We are not all in the same boat
We, the COP26 Coalition, have come together united under the common cause of climate justice. We are a collaboration of civil society organisations including trade unions, direct action networks, climate justice groups, environment and development NGOs, faith groups, students and youth, migrant and racial justice networks. Join us as we kickstart a year of climate mobilisation from the ground up, working together across diverse movements to create spaces for hope, learning and action, building towards the better world we know is possible.
Same storm, different boats
As the bleak year that is 2020 draws to a close neither the COVID-19 pandemic nor the worsening climate emergency have gone away. In fact both crises, and the inequalities they inflame, continue to spiral out of control. The next 12 months are going to be crucial in the fight against both – quite literally this is the fight for our lives and our livelihoods.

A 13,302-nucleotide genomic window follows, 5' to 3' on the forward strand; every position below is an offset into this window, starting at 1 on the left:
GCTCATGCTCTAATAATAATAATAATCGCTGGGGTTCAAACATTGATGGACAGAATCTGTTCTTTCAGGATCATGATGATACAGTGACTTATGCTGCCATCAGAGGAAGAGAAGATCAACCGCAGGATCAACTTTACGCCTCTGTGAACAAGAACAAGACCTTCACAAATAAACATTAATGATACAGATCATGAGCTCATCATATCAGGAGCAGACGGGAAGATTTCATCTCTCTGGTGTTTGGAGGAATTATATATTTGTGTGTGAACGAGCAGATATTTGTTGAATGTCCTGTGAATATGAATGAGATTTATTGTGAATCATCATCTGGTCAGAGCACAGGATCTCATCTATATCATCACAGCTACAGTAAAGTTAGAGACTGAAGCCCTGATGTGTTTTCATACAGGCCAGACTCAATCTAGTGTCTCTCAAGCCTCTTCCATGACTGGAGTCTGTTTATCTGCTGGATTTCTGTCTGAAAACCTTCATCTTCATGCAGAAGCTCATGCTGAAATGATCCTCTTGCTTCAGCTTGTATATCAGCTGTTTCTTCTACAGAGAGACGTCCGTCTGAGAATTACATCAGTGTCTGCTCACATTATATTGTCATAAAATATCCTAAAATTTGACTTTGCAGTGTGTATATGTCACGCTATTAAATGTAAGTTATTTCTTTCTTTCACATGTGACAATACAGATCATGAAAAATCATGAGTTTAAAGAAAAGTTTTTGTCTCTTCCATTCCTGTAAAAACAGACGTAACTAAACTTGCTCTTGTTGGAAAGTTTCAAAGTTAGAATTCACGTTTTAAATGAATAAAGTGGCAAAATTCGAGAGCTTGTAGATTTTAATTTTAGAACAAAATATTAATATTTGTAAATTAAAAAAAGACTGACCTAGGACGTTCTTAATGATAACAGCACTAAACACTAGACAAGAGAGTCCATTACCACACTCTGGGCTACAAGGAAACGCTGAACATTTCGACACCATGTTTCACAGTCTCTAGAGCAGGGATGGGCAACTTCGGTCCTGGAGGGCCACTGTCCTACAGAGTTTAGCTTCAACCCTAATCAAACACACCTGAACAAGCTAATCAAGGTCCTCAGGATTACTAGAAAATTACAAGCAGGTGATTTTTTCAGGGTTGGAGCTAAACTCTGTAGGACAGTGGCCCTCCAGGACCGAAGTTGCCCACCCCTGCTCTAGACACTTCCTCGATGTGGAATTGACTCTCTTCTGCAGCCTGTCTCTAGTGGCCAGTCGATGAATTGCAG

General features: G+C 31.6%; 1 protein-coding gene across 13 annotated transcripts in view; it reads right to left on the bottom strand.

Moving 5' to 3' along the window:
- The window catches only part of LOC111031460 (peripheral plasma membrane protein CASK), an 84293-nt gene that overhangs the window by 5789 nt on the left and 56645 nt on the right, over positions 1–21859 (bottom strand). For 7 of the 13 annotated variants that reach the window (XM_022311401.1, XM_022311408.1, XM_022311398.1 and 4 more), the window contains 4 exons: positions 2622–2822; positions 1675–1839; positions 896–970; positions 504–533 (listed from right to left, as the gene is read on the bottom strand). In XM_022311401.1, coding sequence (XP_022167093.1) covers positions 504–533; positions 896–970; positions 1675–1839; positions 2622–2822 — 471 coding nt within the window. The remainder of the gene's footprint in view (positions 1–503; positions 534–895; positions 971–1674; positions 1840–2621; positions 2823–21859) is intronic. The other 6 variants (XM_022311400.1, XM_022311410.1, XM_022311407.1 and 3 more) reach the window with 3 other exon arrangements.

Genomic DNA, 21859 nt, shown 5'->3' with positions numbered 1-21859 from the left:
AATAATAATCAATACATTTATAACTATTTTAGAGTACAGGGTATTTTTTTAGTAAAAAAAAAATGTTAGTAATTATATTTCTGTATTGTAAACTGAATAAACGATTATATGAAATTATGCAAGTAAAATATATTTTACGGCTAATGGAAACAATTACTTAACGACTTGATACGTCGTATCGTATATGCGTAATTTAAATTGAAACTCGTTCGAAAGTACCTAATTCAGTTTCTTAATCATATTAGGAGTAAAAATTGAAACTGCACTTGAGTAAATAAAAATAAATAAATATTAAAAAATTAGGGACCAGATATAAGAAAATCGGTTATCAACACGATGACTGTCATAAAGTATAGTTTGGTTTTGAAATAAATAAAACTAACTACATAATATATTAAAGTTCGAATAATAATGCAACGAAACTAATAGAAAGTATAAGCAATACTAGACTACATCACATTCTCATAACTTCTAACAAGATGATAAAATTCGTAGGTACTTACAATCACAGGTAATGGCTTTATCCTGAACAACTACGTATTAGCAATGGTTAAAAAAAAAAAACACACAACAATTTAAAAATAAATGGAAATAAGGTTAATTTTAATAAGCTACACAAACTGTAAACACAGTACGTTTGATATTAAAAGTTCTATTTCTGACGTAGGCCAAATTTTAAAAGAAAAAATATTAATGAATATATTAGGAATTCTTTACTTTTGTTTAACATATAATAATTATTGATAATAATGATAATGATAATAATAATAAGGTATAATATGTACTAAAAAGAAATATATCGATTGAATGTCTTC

Decisions are being made now by governments around the world that will shape our societies for decades to come. Decisions that will either further entrench local and global inequalities or, alternatively, put people first, save lives and accelerate action against the climate crisis, charting a course to a genuinely healthier and more equitable future through a just recovery.
The global pandemic has made clear that the multiple crises we face today – climate breakdown, ecological destruction, racism, patriarchy, hunger, poverty, the mass displacement of peoples – are all interconnected. These crises share common roots that see the earth’s resources exploited for the benefit of the few at the cost of the many, and the poor and marginalised bear the worst consequences. We may all be in the midst of the same storm, but we are patently not all in the same boat.
A turning tide?